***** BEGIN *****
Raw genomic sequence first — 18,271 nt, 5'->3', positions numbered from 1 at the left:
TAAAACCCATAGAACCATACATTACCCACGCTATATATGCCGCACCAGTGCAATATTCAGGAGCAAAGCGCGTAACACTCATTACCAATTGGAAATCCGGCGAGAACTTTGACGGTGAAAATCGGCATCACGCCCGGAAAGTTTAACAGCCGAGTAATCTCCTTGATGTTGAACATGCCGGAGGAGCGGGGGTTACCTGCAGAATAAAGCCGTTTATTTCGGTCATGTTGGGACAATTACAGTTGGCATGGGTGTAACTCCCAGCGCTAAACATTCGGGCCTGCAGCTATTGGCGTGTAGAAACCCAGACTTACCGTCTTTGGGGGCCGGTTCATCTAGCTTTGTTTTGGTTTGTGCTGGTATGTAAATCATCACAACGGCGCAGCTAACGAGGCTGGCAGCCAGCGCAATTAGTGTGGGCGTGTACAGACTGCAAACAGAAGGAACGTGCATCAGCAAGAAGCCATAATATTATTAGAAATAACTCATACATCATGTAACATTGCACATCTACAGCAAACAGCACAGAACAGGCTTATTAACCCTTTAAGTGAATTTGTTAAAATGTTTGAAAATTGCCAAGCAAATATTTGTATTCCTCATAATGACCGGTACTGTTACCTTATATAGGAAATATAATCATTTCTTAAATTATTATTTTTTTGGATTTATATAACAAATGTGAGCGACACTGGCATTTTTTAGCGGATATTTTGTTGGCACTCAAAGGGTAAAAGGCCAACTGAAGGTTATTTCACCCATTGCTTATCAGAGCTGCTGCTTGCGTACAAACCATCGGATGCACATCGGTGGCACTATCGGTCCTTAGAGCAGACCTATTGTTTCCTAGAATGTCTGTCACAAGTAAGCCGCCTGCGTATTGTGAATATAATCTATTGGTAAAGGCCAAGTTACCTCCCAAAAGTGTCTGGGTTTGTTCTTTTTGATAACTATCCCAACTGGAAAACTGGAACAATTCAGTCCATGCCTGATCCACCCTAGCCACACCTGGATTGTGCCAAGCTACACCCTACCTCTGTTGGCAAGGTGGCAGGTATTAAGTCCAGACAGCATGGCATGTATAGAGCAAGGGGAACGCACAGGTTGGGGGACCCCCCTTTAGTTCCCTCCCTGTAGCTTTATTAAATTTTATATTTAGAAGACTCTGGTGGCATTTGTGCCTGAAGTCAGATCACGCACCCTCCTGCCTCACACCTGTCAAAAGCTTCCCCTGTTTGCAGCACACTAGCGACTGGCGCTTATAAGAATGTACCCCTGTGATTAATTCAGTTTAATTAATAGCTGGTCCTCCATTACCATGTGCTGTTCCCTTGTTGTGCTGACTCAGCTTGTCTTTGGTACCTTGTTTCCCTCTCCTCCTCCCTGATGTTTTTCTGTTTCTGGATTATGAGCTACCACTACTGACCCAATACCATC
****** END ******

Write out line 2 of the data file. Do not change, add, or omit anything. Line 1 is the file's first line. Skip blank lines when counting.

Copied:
TAAAACCCATAGAACCATACATTACCCACGCTATATATGCCGCACCAGTGCAATATTCAGGAGCAAAGCGCGTAACACTCATTACCAATTGGAAATCCGGCGAGAACTTTGACGGTGAAAATCGGCATCACGCCCGGAAAGTTTAACAGCCGAGTAATCTCCTTGATGTTGAACATGCCGGAGGAGCGGGGGTTACCTGCAGAATAAAGCCGTTTATTTCGGTCATGTTGGGACAATTACAGTTGGCATGGGTGTAACTCCCAGCGCTAAACATTCGGGCCTGCAGCTATTGGCGTGTAGAAACCCAGACTTACCGTCTTTGGGGGCCGGTTCATCTAGCTTTGTTTTGGTTTGTGCTGGTATGTAAATCATCACAACGGCGCAGCTAACGAGGCTGGCAGCCAGCGCAATTAGTGTGGGCGTGTACAGACTGCAAACAGAAGGAACGTGCATCAGCAAGAAGCCATAATATTATTAGAAATAACTCATACATCATGTAACATTGCACATCTACAGCAAACAGCACAGAACAGGCTTATTAACCCTTTAAGTGAATTTGTTAAAATGTTTGAAAATTGCCAAGCAAATATTTGTATTCCTCATAATGACCGGTACTGTTACCTTATATAGGAAATATAATCATTTCTTAAATTATTATTTTTTTGGATTTATATAACAAATGTGAGCGACACTGGCATTTTTTAGCGGATATTTTGTTGGCACTCAAAGGGTAAAAGGCCAACTGAAGGTTATTTCACCCATTGCTTATCAGAGCTGCTGCTTGCGTACAAACCATCGGATGCACATCGGTGGCACTATCGGTCCTTAGAGCAGACCTATTGTTTCCTAGAATGTCTGTCACAAGTAAGCCGCCTGCGTATTGTGAATATAATCTATTGGTAAAGGCCAAGTTACCTCCCAAAAGTGTCTGGGTTTGTTCTTTTTGATAACTATCCCAACTGGAAAACTGGAACAATTCAGTCCATGCCTGATCCACCCTAGCCACACCTGGATTGTGCCAAGCTACACCCTACCTCTGTTGGCAAGGTGGCAGGTATTAAGTCCAGACAGCATGGCATGTATAGAGCAAGGGGAACGCACAGGTTGGGGGACCCCCCTTTAGTTCCCTCCCTGTAGCTTTATTAAATTTTATATTTAGAAGACTCTGGTGGCATTTGTGCCTGAAGTCAGATCACGCACCCTCCTGCCTCACACCTGTCAAAAGCTTCCCCTGTTTGCAGCACACTAGCGACTGGCGCTTATAAGAATGTACCCCTGTGATTAATTCAGTTTAATTAATAGCTGGTCCTCCATTACCATGTGCTGTTCCCTTGTTGTGCTGACTCAGCTTGTCTTTGGTACCTTGTTTCCCTCTCCTCCTCCCTGATGTTTTTCTGTTTCTGGATTATGAGCTACCACTACTGACCCAATACCATC